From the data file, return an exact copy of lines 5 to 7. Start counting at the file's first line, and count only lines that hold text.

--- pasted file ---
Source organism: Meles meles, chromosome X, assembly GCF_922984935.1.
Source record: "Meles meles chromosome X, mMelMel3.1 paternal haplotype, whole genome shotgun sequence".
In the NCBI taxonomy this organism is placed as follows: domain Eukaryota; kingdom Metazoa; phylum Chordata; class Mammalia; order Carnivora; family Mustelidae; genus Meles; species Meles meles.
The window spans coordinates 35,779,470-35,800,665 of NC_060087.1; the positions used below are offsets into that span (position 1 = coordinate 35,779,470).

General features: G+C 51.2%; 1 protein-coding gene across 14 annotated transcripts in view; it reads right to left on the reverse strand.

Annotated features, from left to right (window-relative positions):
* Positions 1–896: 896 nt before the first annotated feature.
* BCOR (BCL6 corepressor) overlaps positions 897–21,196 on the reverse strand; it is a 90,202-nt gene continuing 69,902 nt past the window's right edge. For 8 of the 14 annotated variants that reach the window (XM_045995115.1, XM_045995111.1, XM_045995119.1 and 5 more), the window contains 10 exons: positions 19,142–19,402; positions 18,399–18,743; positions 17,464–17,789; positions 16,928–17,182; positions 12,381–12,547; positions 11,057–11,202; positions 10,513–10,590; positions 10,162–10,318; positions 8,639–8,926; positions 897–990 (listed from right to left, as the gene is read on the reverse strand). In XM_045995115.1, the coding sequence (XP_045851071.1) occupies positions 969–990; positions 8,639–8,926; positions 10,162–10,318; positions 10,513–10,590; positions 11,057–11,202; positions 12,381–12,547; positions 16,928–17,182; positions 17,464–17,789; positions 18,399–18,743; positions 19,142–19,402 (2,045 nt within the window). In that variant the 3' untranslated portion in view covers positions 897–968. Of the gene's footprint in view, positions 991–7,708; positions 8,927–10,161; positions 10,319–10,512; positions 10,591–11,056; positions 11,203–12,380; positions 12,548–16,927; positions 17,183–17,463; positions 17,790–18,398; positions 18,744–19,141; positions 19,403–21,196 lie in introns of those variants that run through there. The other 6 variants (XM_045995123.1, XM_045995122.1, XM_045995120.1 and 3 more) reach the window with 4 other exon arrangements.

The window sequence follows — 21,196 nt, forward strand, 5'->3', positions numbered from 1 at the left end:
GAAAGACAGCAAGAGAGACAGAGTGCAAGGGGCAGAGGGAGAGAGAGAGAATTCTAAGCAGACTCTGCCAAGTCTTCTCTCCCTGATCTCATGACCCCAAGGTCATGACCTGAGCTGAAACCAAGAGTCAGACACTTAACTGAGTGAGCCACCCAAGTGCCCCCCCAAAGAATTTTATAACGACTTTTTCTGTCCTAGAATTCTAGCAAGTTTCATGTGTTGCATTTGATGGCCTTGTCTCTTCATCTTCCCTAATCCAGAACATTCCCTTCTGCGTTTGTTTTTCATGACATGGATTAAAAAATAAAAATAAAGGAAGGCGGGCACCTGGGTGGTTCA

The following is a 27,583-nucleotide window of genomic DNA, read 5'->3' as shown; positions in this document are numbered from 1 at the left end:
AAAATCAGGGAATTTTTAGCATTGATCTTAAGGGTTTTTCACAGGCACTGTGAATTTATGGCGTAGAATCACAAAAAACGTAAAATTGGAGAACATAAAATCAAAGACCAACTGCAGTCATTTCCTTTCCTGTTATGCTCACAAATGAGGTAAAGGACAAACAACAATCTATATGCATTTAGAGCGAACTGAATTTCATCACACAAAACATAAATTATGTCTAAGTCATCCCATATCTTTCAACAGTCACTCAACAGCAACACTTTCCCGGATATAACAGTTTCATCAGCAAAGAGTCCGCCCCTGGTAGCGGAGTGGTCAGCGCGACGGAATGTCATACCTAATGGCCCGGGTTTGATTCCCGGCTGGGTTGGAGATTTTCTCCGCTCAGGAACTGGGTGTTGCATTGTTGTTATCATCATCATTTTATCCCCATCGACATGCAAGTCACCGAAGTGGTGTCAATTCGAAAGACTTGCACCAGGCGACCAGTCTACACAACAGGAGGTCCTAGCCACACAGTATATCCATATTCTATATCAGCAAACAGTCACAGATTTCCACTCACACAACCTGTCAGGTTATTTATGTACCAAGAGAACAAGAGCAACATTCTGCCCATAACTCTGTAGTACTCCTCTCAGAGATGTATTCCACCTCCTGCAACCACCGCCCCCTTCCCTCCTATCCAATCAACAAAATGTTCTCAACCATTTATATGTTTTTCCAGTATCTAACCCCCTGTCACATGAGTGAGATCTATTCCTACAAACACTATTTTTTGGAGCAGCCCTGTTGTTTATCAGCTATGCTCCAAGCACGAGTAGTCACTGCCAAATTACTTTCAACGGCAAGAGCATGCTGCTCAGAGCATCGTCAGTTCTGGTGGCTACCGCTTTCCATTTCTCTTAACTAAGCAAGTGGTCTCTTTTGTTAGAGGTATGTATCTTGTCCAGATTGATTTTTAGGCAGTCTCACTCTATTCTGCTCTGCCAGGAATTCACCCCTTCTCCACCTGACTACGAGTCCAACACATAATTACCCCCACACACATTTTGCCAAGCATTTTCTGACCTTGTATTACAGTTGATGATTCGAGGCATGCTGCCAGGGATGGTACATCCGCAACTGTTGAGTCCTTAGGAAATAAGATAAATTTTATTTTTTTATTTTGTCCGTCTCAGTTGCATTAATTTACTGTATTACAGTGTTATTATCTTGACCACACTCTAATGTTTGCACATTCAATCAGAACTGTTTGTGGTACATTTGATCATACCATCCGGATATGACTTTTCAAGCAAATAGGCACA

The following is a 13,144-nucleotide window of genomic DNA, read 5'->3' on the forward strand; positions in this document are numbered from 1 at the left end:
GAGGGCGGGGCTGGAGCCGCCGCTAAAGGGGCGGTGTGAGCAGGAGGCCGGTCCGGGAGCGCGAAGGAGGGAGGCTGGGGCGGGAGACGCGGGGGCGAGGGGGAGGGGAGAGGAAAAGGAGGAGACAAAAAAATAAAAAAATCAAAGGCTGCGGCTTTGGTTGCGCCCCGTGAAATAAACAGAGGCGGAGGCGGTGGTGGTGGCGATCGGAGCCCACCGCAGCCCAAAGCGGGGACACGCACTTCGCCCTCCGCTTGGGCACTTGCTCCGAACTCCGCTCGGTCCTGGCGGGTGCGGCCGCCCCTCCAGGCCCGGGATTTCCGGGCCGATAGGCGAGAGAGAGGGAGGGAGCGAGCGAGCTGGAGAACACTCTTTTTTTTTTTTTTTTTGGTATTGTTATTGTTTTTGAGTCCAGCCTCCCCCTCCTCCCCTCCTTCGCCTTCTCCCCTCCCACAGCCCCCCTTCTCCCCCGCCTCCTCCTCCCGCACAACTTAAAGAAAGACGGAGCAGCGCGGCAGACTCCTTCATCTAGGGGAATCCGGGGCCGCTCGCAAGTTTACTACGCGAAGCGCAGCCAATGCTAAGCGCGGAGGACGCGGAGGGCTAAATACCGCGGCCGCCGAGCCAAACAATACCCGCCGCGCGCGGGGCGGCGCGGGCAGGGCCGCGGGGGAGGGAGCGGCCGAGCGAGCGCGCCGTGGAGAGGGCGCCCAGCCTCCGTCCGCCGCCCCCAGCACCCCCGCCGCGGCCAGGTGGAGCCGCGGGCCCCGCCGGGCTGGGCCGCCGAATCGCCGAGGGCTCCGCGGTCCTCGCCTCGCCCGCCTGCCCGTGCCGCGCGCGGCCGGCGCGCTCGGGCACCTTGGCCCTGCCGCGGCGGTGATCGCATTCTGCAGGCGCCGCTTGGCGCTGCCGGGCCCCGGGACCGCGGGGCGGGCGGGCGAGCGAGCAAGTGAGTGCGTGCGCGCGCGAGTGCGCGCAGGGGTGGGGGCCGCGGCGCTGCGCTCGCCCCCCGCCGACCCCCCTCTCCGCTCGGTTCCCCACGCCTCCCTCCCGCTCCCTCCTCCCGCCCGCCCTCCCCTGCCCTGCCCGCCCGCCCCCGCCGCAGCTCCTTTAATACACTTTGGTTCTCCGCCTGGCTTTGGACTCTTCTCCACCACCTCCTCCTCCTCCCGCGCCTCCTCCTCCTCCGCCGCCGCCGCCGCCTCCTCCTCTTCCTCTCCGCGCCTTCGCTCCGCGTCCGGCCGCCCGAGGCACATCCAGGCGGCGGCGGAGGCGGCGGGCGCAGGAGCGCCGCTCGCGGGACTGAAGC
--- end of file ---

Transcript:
General features: G+C 51.2%; 1 protein-coding gene across 14 annotated transcripts in view; it reads right to left on the reverse strand.

Annotated features, from left to right (window-relative positions):
* Positions 1–896: 896 nt before the first annotated feature.